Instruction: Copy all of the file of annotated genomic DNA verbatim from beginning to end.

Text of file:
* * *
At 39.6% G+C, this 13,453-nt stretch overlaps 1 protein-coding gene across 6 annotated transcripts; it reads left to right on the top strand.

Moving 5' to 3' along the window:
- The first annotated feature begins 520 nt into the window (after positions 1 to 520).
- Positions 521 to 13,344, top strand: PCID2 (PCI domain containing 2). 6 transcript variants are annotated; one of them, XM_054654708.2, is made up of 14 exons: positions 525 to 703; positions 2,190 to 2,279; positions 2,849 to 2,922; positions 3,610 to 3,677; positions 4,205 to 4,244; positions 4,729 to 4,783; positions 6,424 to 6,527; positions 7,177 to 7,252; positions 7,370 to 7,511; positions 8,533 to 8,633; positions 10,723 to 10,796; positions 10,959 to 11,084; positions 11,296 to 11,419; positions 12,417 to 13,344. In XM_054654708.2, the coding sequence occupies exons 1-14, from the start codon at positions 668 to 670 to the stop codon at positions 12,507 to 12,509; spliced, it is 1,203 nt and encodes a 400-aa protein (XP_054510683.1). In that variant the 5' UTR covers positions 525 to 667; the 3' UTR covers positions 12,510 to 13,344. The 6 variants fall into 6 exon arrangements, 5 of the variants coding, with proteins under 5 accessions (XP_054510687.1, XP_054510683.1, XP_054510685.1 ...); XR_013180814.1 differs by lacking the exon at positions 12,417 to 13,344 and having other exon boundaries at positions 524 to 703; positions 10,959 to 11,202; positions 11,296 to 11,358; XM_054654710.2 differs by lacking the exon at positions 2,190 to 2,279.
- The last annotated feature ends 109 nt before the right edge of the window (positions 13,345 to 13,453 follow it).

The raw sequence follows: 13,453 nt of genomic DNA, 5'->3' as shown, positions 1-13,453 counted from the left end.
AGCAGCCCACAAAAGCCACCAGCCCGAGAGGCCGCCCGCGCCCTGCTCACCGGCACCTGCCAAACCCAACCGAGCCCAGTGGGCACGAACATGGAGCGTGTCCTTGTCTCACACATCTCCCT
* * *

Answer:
At 39.6% G+C, this 13,453-nt stretch overlaps 1 protein-coding gene across 6 annotated transcripts; it reads left to right on the top strand.

Moving 5' to 3' along the window:
- The first annotated feature begins 520 nt into the window (after positions 1 to 520).
- Positions 521 to 13,344, top strand: PCID2 (PCI domain containing 2). 6 transcript variants are annotated; one of them, XM_054654708.2, is made up of 14 exons: positions 525 to 703; positions 2,190 to 2,279; positions 2,849 to 2,922; positions 3,610 to 3,677; positions 4,205 to 4,244; positions 4,729 to 4,783; positions 6,424 to 6,527; positions 7,177 to 7,252; positions 7,370 to 7,511; positions 8,533 to 8,633; positions 10,723 to 10,796; positions 10,959 to 11,084; positions 11,296 to 11,419; positions 12,417 to 13,344. In XM_054654708.2, the coding sequence occupies exons 1-14, from the start codon at positions 668 to 670 to the stop codon at positions 12,507 to 12,509; spliced, it is 1,203 nt and encodes a 400-aa protein (XP_054510683.1). In that variant the 5' UTR covers positions 525 to 667; the 3' UTR covers positions 12,510 to 13,344. The 6 variants fall into 6 exon arrangements, 5 of the variants coding, with proteins under 5 accessions (XP_054510687.1, XP_054510683.1, XP_054510685.1 ...); XR_013180814.1 differs by lacking the exon at positions 12,417 to 13,344 and having other exon boundaries at positions 524 to 703; positions 10,959 to 11,202; positions 11,296 to 11,358; XM_054654710.2 differs by lacking the exon at positions 2,190 to 2,279.
- The last annotated feature ends 109 nt before the right edge of the window (positions 13,345 to 13,453 follow it).

The raw sequence follows: 13,453 nt of genomic DNA, 5'->3' as shown, positions 1-13,453 counted from the left end.
AGCAGCCCACAAAAGCCACCAGCCCGAGAGGCCGCCCGCGCCCTGCTCACCGGCACCTGCCAAACCCAACCGAGCCCAGTGGGCACGAACATGGAGCGTGTCCTTGTCTCACACATCTCCCT